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Working in a large organisation vs. a small company – advantages and disadvantages for IT admins

Being from a majority small-company background I can empathise more towards the small company advantages and disadvantages. I do, however have a number of close friends who are in larger companies holding IT positions and have had numerous conversations on this subject.

Advantages for IT administrators in small companies:

  • Most of the time, the diversion from the IT administrators standard tasks will be to do other IT tasks, in this scenario I am referring to a position as “network administrator/ database administrator/ user consultant and others”. Doing these different IT tasks will enhance their ability and knowledge of other areas of the business which will increase their skill set as well as potentially increasing their skill at their assigned IT administrator position (better understanding of other elements of the business related to the IT administrator position).
  • There is less chance that the employee will become bored of doing the same thing on a daily basis. The IT administrator generally is quite a static job (physically) and performing tasks like user consulting, network administrator allow for more physical interaction which is appealing to some.
  • Working in a small business, performing many tasks helps develop the entrepreneurial abilities of the IT administrator. If the IT administrator is set to run his/her own business the experience here is valuable. Vitez (n.d.) states “Business owners can attempt to pass basic entrepreneurship principals to their workers by requiring them to complete functions outside their normal work capacity. This concept is often known as cross training”.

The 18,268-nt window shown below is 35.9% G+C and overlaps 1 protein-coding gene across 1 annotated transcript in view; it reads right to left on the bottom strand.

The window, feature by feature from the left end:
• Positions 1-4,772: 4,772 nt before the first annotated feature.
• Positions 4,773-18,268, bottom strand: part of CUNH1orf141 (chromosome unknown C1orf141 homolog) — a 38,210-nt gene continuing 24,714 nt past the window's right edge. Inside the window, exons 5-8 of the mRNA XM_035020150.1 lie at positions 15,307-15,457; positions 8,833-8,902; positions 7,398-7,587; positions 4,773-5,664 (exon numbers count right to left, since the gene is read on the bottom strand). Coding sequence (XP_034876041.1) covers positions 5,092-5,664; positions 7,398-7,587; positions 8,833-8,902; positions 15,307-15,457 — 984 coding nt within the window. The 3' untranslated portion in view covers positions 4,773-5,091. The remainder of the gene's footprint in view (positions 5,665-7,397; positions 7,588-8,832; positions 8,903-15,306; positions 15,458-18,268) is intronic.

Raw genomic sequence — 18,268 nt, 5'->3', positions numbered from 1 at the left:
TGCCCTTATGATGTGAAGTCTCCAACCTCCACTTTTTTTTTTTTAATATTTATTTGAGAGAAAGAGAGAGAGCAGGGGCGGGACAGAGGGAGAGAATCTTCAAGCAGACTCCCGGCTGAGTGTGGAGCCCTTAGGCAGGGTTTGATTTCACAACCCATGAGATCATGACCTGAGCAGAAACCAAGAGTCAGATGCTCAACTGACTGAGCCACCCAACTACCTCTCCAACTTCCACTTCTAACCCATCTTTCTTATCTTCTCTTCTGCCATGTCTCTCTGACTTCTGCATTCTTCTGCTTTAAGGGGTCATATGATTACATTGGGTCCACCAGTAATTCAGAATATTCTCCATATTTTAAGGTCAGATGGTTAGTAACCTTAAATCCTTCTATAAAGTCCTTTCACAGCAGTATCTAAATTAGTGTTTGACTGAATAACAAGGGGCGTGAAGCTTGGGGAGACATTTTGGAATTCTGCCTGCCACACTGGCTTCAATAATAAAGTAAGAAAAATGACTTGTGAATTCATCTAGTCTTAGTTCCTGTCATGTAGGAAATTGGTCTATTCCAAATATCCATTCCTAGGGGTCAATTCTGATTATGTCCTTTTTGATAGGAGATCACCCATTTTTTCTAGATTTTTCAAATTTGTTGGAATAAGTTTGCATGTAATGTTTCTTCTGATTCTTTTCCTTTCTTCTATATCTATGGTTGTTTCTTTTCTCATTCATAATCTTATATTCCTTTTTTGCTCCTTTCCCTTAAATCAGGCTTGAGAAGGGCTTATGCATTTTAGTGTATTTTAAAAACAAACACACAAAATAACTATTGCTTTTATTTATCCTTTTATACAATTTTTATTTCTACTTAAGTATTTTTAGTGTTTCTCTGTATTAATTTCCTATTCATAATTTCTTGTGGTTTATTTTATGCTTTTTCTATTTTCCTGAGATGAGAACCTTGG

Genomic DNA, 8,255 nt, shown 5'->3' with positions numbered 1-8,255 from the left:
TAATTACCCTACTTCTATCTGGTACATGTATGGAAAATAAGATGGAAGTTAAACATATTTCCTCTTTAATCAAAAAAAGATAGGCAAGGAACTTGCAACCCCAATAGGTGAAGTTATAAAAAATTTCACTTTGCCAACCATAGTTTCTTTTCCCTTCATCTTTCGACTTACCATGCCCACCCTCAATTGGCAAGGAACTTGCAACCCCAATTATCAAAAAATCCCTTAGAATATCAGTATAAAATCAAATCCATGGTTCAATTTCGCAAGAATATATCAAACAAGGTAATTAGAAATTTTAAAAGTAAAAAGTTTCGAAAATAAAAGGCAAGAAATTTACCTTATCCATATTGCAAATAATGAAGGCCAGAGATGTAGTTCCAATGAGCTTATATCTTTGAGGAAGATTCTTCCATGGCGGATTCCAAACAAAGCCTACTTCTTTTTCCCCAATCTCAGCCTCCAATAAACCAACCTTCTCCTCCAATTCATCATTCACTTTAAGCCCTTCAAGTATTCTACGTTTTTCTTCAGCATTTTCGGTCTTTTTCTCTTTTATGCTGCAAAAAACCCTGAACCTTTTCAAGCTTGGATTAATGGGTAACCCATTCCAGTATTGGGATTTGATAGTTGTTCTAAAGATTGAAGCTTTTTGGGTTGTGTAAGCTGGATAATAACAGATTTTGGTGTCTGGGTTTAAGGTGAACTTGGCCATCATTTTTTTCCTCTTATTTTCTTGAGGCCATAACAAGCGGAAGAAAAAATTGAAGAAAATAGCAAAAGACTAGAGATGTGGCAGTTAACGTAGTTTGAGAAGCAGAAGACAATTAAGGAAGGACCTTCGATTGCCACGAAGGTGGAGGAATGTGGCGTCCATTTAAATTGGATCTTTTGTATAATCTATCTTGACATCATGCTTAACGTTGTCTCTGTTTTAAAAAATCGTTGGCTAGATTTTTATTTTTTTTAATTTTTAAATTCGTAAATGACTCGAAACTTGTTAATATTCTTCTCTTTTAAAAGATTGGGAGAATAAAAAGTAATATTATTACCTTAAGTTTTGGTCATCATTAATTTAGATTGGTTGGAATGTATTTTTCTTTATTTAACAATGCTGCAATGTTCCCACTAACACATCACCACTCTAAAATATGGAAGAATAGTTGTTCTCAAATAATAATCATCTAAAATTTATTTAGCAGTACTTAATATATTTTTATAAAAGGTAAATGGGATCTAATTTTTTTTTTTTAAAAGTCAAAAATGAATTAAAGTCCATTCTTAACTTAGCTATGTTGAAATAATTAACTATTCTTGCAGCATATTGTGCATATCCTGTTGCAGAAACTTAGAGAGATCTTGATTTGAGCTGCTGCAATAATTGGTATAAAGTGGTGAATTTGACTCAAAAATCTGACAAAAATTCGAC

Disadvantages for IT administrators in small companies:

  • While the IT administrator’s skill set may be growing, the figure of speech “jack of all trades, master of none” springs to mind. If they are constantly working on multitudes of different IT “specialties” they will not have as much time to master their abilities. Comparing to an employee who spends all of their time doing any one of the tasks the small business IT administrator is doing, the IT administrator will more than likely be the less competent of the two when it comes to that singular skill.
  • On the contrary to the advantage of not becoming bored, there is the possibility that the small business IT administrator will become bored with their job. If the passion lies with being an IT administrator and they have a dislike for dealing with users, SQL or any of the other tasks they may become bored or more likely annoyed with their job. Perhaps the tasks they are required to perform are demeaning and “beneath them”.
  • The extra roles may end up being very demanding, the IT administrator could be overworked and burned out from the stress of performing too many different tasks. Small businesses usually do not have the funding for a multitude of employees for each function so the pressure may not be relieved due to financial restraints. Perhaps the business owner could afford a salary increase, but not a new employee.